MTA implements ‘essential service’ plan as ridership drops dramatically

Legislative Gazette file photo

The MTA’s implementation of the NY Essential Service Plan has cut service significantly to match declining ridership and follow public health guidelines amid the COVID-19 pandemic.

The schedule change follows the “New York State on PAUSE” executive order, which directed New Yorkers to limit their use public transportation and limit their potential exposure to the virus by staying home and keeping a distance of six feet from others. 

As a result, the MTA is now facing a “financial calamity.” Farebox and toll revenue, which normally constitutes half of the MTA’s budget – approximately $8 million – has dropped significantly as riders stay home. In addition, it is projected that more than $6 billion in state and local taxes dedicated to MTA funding is likely to “evaporate in the inevitable economic shutdown.”

Despite the limited service, New York City Transit, MTA Bus Company, Long Island Railroad and Metro-North Railroad will continue to disinfect each of their stations twice a day and continue daily sanitization of its train cars and buses, with the full fleet disinfected every 72 hours or less. The Access-A-Ride fleet, for those with disabilities, is disinfected daily. 

This disinfecting effort is estimated to cost more than $300 million on an annual basis. 

In response to the crisis, the MTA is asking Congress to include at least $25 billion in funding for mass transit to ensure transit systems across the country can continue operating and serve as a way for economic growth to happen in local economies.

“The MTA is committed to getting the heroes who keep this city moving where they need to go,” MTA Chairman and CEO Patrick J. Foye said. “The dramatic decrease in ridership shows our customers are continuing to follow the advice of health professionals to keep themselves and others safe. But we’re here for the critical workers and first responders.”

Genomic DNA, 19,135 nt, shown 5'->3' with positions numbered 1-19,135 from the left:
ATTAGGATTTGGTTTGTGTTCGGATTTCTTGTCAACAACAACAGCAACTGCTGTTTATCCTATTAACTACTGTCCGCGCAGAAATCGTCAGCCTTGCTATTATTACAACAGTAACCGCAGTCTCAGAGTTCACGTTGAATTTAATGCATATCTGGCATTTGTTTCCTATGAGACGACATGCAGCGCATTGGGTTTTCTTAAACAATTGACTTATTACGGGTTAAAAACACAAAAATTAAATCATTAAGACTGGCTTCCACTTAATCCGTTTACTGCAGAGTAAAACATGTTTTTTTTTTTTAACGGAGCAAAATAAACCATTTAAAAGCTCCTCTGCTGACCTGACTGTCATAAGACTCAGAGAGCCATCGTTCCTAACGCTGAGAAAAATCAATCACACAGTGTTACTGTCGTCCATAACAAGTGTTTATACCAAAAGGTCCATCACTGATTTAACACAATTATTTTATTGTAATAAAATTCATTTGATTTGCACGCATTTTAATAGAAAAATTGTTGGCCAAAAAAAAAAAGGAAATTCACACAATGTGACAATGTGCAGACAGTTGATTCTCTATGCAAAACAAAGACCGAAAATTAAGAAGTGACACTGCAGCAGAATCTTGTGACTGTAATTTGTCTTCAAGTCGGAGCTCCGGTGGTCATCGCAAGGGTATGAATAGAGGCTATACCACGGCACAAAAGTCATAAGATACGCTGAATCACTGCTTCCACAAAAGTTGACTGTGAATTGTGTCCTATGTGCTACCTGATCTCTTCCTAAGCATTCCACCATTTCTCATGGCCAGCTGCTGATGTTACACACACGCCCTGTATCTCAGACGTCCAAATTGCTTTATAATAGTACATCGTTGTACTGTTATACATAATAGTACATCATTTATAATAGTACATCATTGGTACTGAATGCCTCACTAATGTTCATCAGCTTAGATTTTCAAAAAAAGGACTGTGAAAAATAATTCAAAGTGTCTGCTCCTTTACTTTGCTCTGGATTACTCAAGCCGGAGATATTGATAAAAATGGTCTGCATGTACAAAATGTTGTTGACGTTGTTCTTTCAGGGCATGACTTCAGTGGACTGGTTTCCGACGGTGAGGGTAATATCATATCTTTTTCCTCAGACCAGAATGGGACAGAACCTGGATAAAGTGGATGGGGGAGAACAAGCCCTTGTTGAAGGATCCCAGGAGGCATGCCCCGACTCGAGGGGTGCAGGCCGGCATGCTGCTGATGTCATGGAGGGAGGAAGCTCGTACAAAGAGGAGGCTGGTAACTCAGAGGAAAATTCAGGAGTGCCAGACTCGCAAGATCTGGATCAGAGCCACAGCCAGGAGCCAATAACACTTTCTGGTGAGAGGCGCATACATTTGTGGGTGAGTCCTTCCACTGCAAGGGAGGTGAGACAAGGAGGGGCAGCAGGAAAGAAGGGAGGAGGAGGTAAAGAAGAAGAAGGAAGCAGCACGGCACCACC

The “NY Essential Service Plan” includes a number of different measures in an effort to smoothly transition to the new schedules while still helping first responders and other essential personnel get to work.

On March 25, some subway lines running Monday through Friday, including the B, W and Z lines, were shut down. These lines are now covered by other local services. Some express services are now operating on a local service schedule. Subway ridership is down 87 percent compared to this time last year.

On March 26, buses began working on a 75 percent normal service schedule, allowing the MTA to serve essential workers while lessening crowding on transit. Buses have experienced a 60 percent drop in ridership compared to dates last year. 

The Long Island Rail Road (LIRR) began running on 500 weekday trains, compared to the usual 740 trains per day, as on March 27. Since the pandemic began, there has been a 76 percent drop in ridership on the LIRR. 

Metro-North is now providing hourly service on the Harlem, Hudson and New Haven lines, with extra trains added during peak times. Weekday capacity has been reduced by approximately 50 percent compared to normal schedules. The reduced schedule is running 424 trains, down from the usual 713 trains. 

Starting on the weekend of April 4, Metro-North will provide hourly service while also suspending shuttle service between Wassaic and Southeast on the Upper Harlem line. Since the pandemic, there has been a 94 percent drop in ridership on the Metro-North line. 

The paratransit program, which usually is a shared-ride, door-to-door service has eliminated shared rides in accordance with the recommended public health guidance. However, eligibility for existing Access-A-Ride customers has been extended. Demand for the paratransit system has declined by 71 percent from earlier this month.

“The 50,000 brave men and women of New York City Transit will continue moving essential employees and keep them safe during this public health crisis,” NYC Transit Interim President Sarah Feinberg said. “The MTA Essential Service Plan is in the best interest of these workers and will keep the first responders, healthcare workers, child care workers and many more on the front lines of this crisis moving forward.”